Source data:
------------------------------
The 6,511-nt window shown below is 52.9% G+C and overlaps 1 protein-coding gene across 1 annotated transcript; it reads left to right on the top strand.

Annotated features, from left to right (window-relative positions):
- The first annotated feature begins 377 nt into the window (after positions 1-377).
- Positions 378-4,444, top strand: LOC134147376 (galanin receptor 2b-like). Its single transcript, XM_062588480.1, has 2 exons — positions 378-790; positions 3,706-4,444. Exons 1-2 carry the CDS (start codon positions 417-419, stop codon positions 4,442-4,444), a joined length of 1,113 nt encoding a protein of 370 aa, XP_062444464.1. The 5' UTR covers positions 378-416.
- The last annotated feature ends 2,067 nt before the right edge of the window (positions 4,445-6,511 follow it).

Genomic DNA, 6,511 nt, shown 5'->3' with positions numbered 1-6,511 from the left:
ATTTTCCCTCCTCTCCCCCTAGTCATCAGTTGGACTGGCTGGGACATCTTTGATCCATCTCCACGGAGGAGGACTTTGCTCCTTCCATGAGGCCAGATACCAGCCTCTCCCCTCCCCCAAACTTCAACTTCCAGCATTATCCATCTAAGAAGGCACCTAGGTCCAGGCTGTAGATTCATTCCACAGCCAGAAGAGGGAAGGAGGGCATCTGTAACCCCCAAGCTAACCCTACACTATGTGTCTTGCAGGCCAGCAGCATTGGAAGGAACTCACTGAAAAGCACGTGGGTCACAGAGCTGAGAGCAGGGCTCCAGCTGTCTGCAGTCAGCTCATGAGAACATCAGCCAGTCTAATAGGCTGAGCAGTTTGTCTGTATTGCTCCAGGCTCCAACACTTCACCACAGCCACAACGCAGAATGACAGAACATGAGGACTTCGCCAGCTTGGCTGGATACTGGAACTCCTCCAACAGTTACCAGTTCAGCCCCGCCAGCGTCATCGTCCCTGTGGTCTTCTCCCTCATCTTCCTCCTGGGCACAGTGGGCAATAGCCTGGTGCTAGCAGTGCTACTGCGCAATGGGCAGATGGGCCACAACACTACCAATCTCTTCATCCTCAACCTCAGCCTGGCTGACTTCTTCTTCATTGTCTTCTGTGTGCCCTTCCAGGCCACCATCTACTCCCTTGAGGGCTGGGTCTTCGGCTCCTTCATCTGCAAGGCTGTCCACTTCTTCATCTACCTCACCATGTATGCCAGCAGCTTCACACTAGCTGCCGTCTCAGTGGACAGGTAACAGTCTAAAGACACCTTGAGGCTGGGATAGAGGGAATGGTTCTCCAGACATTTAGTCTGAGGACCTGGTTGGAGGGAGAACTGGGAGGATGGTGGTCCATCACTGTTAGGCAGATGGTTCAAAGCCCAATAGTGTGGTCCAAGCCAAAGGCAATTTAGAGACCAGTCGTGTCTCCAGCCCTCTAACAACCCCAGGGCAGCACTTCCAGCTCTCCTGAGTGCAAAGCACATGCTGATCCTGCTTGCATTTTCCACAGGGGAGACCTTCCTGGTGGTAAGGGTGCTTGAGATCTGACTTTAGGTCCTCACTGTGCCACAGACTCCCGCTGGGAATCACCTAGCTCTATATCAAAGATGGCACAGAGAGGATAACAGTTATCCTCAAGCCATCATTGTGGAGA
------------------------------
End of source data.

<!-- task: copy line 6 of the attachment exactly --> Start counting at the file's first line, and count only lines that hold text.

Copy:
Genomic DNA, 6,511 nt, shown 5'->3' with positions numbered 1-6,511 from the left: